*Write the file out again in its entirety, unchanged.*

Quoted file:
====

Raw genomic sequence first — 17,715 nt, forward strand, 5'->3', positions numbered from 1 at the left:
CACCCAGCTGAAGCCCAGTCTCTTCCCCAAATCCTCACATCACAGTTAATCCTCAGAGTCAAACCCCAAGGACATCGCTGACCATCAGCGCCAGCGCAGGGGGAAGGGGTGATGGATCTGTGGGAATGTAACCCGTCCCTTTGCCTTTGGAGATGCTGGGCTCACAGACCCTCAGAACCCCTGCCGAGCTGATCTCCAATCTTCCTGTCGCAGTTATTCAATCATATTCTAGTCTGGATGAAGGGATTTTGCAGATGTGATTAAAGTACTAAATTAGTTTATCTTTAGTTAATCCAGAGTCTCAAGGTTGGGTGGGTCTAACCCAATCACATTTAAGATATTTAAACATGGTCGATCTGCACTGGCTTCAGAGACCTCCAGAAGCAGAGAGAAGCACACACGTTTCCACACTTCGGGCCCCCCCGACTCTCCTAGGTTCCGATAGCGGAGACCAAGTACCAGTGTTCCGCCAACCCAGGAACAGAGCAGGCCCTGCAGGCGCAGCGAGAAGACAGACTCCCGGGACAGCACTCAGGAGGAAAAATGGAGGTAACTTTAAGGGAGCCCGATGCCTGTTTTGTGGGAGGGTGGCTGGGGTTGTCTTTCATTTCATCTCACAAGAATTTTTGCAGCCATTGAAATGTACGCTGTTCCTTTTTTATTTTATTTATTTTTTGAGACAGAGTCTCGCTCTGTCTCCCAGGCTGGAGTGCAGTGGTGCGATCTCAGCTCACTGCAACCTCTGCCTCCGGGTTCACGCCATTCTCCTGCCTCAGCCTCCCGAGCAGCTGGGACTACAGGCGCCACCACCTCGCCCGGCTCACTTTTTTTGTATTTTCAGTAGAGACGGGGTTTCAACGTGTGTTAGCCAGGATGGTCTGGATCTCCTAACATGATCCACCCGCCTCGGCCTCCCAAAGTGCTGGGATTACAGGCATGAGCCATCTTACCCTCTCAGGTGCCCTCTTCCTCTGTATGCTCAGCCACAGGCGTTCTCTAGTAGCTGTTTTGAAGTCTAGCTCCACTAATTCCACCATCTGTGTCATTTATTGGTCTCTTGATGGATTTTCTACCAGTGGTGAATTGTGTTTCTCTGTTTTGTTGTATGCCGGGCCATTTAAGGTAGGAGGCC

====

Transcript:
Raw genomic sequence first — 17,715 nt, forward strand, 5'->3', positions numbered from 1 at the left:
CACCCAGCTGAAGCCCAGTCTCTTCCCCAAATCCTCACATCACAGTTAATCCTCAGAGTCAAACCCCAAGGACATCGCTGACCATCAGCGCCAGCGCAGGGGGAAGGGGTGATGGATCTGTGGGAATGTAACCCGTCCCTTTGCCTTTGGAGATGCTGGGCTCACAGACCCTCAGAACCCCTGCCGAGCTGATCTCCAATCTTCCTGTCGCAGTTATTCAATCATATTCTAGTCTGGATGAAGGGATTTTGCAGATGTGATTAAAGTACTAAATTAGTTTATCTTTAGTTAATCCAGAGTCTCAAGGTTGGGTGGGTCTAACCCAATCACATTTAAGATATTTAAACATGGTCGATCTGCACTGGCTTCAGAGACCTCCAGAAGCAGAGAGAAGCACACACGTTTCCACACTTCGGGCCCCCCCGACTCTCCTAGGTTCCGATAGCGGAGACCAAGTACCAGTGTTCCGCCAACCCAGGAACAGAGCAGGCCCTGCAGGCGCAGCGAGAAGACAGACTCCCGGGACAGCACTCAGGAGGAAAAATGGAGGTAACTTTAAGGGAGCCCGATGCCTGTTTTGTGGGAGGGTGGCTGGGGTTGTCTTTCATTTCATCTCACAAGAATTTTTGCAGCCATTGAAATGTACGCTGTTCCTTTTTTATTTTATTTATTTTTTGAGACAGAGTCTCGCTCTGTCTCCCAGGCTGGAGTGCAGTGGTGCGATCTCAGCTCACTGCAACCTCTGCCTCCGGGTTCACGCCATTCTCCTGCCTCAGCCTCCCGAGCAGCTGGGACTACAGGCGCCACCACCTCGCCCGGCTCACTTTTTTTGTATTTTCAGTAGAGACGGGGTTTCAACGTGTGTTAGCCAGGATGGTCTGGATCTCCTAACATGATCCACCCGCCTCGGCCTCCCAAAGTGCTGGGATTACAGGCATGAGCCATCTTACCCTCTCAGGTGCCCTCTTCCTCTGTATGCTCAGCCACAGGCGTTCTCTAGTAGCTGTTTTGAAGTCTAGCTCCACTAATTCCACCATCTGTGTCATTTATTGGTCTCTTGATGGATTTTCTACCAGTGGTGAATTGTGTTTCTCTGTTTTGTTGTATGCCGGGCCATTTAAGGTAGGAGGCC